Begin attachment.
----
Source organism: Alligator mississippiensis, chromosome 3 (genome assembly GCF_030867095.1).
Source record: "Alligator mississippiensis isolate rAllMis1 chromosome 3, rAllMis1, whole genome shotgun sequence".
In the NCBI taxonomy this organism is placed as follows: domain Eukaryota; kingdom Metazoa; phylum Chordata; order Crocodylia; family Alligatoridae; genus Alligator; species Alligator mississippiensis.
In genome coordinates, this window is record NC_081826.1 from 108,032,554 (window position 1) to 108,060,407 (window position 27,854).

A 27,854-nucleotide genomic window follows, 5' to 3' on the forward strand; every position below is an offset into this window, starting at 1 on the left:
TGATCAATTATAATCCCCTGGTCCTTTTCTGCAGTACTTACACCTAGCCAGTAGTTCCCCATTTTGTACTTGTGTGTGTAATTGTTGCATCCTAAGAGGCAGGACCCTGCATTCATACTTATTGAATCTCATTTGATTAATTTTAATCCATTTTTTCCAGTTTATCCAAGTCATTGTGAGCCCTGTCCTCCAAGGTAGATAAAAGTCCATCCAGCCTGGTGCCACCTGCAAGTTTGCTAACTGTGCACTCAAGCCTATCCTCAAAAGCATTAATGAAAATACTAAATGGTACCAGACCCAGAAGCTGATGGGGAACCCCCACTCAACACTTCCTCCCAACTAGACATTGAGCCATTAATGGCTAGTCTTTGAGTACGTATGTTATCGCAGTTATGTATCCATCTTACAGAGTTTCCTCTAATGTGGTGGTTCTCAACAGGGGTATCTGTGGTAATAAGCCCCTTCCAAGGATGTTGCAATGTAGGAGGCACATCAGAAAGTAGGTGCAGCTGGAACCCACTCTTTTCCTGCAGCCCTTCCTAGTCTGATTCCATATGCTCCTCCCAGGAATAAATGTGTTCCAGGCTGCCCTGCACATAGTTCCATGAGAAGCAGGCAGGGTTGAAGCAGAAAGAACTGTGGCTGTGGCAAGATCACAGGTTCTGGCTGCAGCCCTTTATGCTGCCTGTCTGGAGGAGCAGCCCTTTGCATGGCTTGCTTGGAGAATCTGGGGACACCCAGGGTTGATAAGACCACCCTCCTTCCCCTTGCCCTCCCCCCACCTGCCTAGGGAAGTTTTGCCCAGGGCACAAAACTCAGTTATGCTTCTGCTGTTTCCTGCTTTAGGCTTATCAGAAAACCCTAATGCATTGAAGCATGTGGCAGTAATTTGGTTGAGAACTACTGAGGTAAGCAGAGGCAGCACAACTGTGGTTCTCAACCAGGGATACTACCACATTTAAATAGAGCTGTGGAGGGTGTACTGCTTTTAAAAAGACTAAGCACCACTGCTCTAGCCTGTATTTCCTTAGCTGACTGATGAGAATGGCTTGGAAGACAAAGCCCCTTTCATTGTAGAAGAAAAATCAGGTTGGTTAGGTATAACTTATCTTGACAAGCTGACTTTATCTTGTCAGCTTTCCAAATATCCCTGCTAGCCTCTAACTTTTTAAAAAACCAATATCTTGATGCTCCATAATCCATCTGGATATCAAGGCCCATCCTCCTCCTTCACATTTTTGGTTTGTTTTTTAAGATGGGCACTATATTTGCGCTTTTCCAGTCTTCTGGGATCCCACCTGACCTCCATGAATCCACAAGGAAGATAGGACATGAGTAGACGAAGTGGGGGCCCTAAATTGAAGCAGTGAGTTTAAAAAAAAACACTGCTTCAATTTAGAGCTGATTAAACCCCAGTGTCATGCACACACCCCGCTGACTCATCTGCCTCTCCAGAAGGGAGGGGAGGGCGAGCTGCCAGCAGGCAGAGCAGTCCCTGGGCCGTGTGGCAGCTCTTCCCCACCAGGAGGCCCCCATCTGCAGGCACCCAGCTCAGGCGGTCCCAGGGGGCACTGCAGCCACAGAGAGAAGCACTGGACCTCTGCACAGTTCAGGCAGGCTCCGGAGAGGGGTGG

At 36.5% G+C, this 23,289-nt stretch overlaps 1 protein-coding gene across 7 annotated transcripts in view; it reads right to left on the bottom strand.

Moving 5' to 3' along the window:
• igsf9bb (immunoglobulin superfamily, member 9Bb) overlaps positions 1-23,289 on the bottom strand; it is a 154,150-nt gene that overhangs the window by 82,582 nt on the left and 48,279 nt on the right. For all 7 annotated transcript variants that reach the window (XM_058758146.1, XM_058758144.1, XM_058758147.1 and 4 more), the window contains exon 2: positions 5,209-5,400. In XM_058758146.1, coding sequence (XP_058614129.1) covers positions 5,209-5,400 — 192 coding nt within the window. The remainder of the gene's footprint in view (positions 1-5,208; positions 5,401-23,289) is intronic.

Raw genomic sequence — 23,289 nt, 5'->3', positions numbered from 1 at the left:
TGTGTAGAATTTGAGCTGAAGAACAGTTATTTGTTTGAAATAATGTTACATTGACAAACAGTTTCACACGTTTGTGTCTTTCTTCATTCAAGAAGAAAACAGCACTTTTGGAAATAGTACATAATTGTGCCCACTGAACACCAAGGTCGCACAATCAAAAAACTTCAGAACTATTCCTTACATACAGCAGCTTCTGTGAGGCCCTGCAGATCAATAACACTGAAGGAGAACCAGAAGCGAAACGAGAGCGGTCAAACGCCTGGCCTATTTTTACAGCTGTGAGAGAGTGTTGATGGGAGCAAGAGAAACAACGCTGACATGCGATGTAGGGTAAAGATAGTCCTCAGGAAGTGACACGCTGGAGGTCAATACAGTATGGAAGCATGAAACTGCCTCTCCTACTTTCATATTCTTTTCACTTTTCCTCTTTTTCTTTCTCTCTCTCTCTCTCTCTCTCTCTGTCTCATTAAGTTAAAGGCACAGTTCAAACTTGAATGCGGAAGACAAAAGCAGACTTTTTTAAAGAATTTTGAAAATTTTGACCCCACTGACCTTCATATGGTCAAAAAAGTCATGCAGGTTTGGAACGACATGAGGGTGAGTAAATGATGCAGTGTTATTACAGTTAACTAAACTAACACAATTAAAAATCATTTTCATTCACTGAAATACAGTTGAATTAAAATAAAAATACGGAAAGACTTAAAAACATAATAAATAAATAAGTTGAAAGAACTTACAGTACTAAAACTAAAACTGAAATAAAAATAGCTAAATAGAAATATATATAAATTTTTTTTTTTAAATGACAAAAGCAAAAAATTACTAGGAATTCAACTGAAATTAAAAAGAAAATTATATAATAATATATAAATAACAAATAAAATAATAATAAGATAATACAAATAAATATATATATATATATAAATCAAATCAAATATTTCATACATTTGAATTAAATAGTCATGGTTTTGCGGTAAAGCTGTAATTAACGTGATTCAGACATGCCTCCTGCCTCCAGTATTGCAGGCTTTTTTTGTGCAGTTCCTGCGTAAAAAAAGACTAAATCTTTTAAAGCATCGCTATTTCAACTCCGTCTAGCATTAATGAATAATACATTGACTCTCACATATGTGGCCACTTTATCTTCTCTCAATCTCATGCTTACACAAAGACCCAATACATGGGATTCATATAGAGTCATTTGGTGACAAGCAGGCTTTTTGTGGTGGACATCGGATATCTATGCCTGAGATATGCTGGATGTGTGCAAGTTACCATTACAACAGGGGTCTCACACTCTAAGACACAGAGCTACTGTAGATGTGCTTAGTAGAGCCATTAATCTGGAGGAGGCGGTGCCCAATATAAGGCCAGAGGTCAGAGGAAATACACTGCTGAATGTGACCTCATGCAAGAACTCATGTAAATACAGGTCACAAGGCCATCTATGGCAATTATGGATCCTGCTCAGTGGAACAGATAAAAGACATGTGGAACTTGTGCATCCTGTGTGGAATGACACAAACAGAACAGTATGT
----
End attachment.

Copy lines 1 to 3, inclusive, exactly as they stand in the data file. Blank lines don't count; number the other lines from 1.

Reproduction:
Source organism: Alligator mississippiensis, chromosome 3 (genome assembly GCF_030867095.1).
Source record: "Alligator mississippiensis isolate rAllMis1 chromosome 3, rAllMis1, whole genome shotgun sequence".
In the NCBI taxonomy this organism is placed as follows: domain Eukaryota; kingdom Metazoa; phylum Chordata; order Crocodylia; family Alligatoridae; genus Alligator; species Alligator mississippiensis.